Have you ever travelled? Stupid question, of course you have.
It starts with planning and scheduling, doesn't it? Deciding the dates to travel is maybe the first thing. That involves several potential allies. You don't walk to the airport empty-handed and pick the next random destination. Sounds fun, but no, that's not how it's usually done. Depending on why you are travelling, you need to match the timing with the reason. If you have a meeting on Tuesday, then you have to schedule so that you arrive in time.
So, armed with your reason for travelling and your traveling partner, you pick your potential timeslots.
Now, how will you travel? Air, Sea, Train, Car? Depending on how long the journey will take, we have to calculate the time of our departure. Often, we must allow for unforeseen obstacles.
Then, we have to coordinate with the schedules of transportation. The airline does not customize their schedule to your needs. So, which flight leaves early enough to get you to your destination on time? And, if you're driving, you want to know if you'll hit a city rush hour traffic on your journey.
Now that you have the main travel selected, you have to arrange or plan the sub-journeys. Get to the airport, get from the airport, where will you stay, where will you eat? Will you have time to visit a friend, tour the city, pick up a souvenir? You know, the details.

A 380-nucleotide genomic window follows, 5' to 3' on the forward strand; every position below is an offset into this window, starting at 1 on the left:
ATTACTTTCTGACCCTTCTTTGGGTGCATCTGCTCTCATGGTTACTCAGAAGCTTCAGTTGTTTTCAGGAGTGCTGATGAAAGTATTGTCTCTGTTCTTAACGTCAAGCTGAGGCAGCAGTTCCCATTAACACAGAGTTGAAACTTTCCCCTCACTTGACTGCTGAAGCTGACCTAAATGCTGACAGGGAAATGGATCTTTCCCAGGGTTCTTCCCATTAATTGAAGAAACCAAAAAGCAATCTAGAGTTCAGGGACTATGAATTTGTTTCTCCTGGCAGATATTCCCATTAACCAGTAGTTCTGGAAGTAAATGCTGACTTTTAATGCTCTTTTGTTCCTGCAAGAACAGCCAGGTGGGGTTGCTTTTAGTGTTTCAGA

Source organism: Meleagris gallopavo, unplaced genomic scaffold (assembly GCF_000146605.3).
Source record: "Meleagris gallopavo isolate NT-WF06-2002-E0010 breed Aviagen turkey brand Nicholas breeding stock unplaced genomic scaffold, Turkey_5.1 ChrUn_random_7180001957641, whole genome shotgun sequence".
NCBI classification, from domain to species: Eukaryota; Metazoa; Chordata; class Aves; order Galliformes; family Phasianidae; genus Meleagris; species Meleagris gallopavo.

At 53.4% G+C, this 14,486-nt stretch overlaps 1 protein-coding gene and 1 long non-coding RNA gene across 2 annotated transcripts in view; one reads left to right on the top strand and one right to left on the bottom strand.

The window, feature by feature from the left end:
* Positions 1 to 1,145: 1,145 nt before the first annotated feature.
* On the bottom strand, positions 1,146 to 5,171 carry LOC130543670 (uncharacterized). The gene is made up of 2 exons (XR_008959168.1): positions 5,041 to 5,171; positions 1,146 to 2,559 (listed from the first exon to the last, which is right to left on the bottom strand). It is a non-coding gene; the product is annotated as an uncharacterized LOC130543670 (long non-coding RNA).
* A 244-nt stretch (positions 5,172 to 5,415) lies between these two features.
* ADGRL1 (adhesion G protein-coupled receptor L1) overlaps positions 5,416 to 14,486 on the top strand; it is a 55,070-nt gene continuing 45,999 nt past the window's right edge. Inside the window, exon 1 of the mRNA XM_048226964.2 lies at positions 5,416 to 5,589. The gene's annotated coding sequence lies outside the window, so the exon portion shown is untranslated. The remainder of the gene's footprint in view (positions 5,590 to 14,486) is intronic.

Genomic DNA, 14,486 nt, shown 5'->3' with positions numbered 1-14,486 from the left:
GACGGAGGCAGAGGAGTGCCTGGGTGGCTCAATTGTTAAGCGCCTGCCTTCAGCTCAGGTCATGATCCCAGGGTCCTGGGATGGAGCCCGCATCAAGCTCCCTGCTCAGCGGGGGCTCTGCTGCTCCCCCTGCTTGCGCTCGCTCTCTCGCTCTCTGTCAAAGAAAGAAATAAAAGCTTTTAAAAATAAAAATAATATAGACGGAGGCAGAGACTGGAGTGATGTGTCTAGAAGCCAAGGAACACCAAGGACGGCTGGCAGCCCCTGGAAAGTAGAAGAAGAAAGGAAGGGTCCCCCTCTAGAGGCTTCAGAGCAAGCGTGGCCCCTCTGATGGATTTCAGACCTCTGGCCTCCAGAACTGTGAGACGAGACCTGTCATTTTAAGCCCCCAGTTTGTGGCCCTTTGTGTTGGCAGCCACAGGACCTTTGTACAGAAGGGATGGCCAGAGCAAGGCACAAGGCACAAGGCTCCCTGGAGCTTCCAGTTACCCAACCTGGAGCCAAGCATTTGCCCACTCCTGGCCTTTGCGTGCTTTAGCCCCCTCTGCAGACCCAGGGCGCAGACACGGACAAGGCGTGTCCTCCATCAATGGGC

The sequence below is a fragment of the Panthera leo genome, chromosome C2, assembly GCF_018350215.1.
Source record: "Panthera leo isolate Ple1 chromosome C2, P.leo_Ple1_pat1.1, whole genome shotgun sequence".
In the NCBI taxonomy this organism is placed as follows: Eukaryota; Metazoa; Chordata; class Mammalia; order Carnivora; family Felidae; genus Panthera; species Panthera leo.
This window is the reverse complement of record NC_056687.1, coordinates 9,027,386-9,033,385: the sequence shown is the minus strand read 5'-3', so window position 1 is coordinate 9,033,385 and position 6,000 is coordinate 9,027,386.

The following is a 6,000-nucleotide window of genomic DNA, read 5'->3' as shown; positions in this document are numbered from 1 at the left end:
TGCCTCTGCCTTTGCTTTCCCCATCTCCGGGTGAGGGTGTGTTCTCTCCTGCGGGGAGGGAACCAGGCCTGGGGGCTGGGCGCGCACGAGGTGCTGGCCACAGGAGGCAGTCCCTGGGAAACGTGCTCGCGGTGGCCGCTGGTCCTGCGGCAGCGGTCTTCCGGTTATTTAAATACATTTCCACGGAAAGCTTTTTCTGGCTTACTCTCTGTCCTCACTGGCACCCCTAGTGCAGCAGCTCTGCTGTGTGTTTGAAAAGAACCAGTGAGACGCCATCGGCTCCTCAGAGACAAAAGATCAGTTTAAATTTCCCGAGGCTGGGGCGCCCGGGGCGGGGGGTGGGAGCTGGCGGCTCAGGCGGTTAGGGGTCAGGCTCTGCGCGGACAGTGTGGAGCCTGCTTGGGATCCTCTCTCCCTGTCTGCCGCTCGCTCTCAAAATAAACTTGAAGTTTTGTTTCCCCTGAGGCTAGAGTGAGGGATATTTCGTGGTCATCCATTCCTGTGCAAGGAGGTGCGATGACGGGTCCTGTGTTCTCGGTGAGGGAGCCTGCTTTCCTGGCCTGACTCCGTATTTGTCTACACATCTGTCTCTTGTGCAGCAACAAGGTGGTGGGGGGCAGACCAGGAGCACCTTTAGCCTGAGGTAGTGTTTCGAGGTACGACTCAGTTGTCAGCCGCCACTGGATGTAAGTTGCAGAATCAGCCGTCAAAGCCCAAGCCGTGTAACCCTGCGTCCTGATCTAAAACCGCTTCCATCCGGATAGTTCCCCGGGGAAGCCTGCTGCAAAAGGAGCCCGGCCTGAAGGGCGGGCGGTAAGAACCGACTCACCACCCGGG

Let's go with you to the airport.
You watch people hustling to make their plane. You see people trying to figure out the process and where they should go. You see people frustrated and arguing with strangers or loved ones. You see airline crews going to their gates too. It's not just passengers.
From the window, you watch as luggage is loaded onto your plane, Hopefully yours is among them. You see fuel being pumped, food and beverage brought on board, the cleaning crew working in between flights, and sometimes a maintenance guy or two. There are people helping to navigate and sometimes a vehicle towing the plane from the gate to the runway.
Inside, you hear people trying to get upgraded, folks with children and strollers, Grandmas and Grandpas that need wheelchair assistance. You hear loudspeaker pages for people to return to the checkpoint to claim the item they left there. You see restaurants and other shops serving the travelers who have a layover or who just got there early.
I often wonder how any of this comes together and gets us to our destination.
It's a complex supply chain. It's not that complicated, but it's complex. If any one piece goes wrong, it's a frustrating experience for everyone affected. And like all supply chains, I'm always amazed at our expectations as travelers that nothing will go wrong.
The same skillset used here, is the same skillset used in all supply chains. Used everywhere actually.
John Melbye, Supply Chain Educator at Become Demand Driven